Recently I’ve been developing a scrolling oscilloscope for real-time data. An important first step is to store the data in a non-real-time buffer, which will be input to the plotting functions.
For my purposes, the length is around 10,000 to 100,000 single precision floats, with blocks of 1,000 to 10,000 being added 40-20 times a second. The buffer will be read about 10 times a second as a numpy array.
The first place I looked for a ring buffer was in the standard library. Within
collections there’s a promising data structure called
deque which by default is a first-in-first-out queue, with an optional max length argument. Though a queue isn’t a ring buffer, it can have the same behavior, making my code base simpler and smaller.
from collections import deque import numpy as np def ringbuff_deque_test(): ringlen = 100000 ringbuff = deque(np.zeros(ringlen, dtype='f'), ringlen) for i in range(40): ringbuff.extend(np.zeros(10e3, dtype='f')) # write np.array(ringbuff) #read
Is it fast enough? Using Ipython’s %timeit:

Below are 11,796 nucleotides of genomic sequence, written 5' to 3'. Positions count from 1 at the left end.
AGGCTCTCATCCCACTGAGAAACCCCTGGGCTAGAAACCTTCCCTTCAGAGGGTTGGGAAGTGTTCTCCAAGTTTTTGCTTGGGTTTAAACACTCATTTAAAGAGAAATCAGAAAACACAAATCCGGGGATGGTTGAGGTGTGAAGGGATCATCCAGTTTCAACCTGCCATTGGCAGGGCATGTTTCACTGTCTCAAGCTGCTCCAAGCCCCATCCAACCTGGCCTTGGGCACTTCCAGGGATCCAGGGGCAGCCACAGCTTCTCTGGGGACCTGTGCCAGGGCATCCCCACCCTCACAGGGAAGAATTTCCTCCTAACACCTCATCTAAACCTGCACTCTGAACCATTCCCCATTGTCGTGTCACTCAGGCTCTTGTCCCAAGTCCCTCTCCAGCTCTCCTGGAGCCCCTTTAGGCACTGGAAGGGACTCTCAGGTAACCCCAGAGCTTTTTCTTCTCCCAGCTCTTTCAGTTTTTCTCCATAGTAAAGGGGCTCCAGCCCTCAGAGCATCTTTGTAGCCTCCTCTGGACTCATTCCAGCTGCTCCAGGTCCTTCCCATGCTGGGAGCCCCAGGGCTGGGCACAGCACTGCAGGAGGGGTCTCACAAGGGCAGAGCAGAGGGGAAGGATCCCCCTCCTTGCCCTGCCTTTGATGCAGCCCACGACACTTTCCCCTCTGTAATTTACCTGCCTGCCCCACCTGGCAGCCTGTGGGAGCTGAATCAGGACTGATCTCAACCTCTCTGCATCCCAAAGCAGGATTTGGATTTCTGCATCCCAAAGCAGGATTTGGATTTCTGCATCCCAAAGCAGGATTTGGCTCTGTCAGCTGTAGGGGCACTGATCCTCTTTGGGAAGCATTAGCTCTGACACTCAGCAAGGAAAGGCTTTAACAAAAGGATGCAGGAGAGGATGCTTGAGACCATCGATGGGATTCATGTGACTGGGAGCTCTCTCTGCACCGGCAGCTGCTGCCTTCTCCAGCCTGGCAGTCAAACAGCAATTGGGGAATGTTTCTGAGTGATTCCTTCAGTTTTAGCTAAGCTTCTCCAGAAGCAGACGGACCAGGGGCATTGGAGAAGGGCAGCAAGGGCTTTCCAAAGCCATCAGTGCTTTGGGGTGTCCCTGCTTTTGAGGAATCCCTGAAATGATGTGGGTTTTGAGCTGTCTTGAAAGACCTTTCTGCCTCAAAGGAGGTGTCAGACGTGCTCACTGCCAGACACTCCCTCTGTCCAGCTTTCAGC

In : timeit ringbuff_deque_test() 1 loops, best of 3: 19.7 s per loop
Sadly, no. Looking a little deeper, it turns out that reading a deque object into a numpy array is painfully slow. Converting the deque to a list first
reduces the time to 448 milliseconds, still too slow. Removing the read command entirely brings our test to only 30 milliseconds! I’m not going to re-invent the plotting library, so no
deque for this project. However, this does look like a viable option for non-numpy projects.
Writing a numpy class
The next step is to implement a ring buffer in numpy. Because I’m always adding arrays of length greater than 1, I only wrote an extend method.
class RingBuffer(): "A 1D ring buffer using numpy arrays" def __init__(self, length): self.data = np.zeros(length, dtype='f') self.index = 0 def extend(self, x): "adds array x to ring buffer" x_index = (self.index + np.arange(x.size)) % self.data.size self.data[x_index] = x self.index = x_index[-1] + 1 def get(self): "Returns the first-in-first-out data in the ring buffer" idx = (self.index + np.arange(self.data.size)) %self.data.size return self.data[idx] def ringbuff_numpy_test(): ringlen = 100000 ringbuff = RingBuffer(ringlen) for i in range(40): ringbuff.extend(np.zeros(10000, dtype='f')) # write ringbuff.get() #read
Is it fast enough?
In : timeit ringbuff_numpy_test() 100 loops, best of 3: 105 ms per loop
Yes. 105 milliseconds of computation over a typical second in the application.